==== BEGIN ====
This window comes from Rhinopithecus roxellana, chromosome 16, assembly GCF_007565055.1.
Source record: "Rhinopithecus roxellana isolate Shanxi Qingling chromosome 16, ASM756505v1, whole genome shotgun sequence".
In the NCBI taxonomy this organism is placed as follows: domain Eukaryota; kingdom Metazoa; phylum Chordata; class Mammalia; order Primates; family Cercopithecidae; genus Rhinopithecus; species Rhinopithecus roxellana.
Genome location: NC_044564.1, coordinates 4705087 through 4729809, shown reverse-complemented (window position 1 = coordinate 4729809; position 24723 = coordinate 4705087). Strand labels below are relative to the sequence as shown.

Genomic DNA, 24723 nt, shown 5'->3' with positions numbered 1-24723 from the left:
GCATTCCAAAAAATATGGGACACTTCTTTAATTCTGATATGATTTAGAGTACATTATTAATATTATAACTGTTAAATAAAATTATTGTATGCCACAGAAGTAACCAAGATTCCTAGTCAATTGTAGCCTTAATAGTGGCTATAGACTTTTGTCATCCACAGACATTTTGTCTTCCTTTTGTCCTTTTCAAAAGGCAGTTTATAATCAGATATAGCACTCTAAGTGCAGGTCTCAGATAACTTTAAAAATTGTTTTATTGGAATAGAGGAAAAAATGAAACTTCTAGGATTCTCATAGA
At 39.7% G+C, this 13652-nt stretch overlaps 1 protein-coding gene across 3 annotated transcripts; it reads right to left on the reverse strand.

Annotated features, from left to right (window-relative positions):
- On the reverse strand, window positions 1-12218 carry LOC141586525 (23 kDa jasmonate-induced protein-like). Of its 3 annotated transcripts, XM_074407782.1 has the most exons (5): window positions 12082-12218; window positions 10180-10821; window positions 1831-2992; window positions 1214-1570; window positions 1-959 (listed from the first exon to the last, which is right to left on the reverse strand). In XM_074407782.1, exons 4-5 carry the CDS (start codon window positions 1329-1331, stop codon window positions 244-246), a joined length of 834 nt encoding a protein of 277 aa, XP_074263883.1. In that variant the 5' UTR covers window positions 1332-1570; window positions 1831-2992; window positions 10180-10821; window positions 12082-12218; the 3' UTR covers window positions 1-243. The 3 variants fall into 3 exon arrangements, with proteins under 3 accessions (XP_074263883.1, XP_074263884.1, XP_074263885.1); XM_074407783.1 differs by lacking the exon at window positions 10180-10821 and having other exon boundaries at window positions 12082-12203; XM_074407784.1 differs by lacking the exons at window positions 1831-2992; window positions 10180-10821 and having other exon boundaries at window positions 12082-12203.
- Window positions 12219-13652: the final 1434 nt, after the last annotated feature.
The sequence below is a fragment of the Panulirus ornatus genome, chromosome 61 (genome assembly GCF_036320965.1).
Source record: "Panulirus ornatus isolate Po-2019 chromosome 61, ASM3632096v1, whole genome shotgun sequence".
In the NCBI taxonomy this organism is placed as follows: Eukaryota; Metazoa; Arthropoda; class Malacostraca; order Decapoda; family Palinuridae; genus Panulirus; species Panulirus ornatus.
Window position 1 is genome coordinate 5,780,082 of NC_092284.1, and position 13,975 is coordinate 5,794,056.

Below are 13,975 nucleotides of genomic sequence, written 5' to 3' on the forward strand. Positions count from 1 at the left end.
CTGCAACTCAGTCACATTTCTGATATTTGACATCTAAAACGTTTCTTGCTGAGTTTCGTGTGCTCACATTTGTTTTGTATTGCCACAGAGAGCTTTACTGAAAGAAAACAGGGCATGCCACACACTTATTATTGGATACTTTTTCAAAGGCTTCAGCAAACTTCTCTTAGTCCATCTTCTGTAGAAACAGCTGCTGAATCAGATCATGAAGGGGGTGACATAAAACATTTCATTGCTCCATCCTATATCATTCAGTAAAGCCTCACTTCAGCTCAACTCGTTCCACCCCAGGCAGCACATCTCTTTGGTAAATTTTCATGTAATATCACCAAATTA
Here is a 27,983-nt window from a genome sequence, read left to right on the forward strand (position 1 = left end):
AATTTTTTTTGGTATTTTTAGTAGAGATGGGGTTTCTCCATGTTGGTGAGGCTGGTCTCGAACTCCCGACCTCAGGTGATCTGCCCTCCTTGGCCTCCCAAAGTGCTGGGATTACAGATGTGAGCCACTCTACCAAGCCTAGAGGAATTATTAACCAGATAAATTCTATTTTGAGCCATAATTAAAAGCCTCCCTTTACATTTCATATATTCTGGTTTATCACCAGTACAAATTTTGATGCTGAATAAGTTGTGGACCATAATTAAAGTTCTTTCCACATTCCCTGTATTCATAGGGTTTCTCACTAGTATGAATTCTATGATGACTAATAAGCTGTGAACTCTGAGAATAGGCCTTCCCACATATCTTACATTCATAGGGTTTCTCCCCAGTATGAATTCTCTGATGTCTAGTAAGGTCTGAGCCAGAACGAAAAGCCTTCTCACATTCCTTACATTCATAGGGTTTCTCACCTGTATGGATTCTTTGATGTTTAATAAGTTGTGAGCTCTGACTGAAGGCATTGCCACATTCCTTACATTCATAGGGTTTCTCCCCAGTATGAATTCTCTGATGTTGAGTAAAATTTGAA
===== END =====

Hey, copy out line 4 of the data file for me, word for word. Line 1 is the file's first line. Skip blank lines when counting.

Genome location: NC_044564.1, coordinates 4705087 through 4729809, shown reverse-complemented (window position 1 = coordinate 4729809; position 24723 = coordinate 4705087). Strand labels below are relative to the sequence as shown.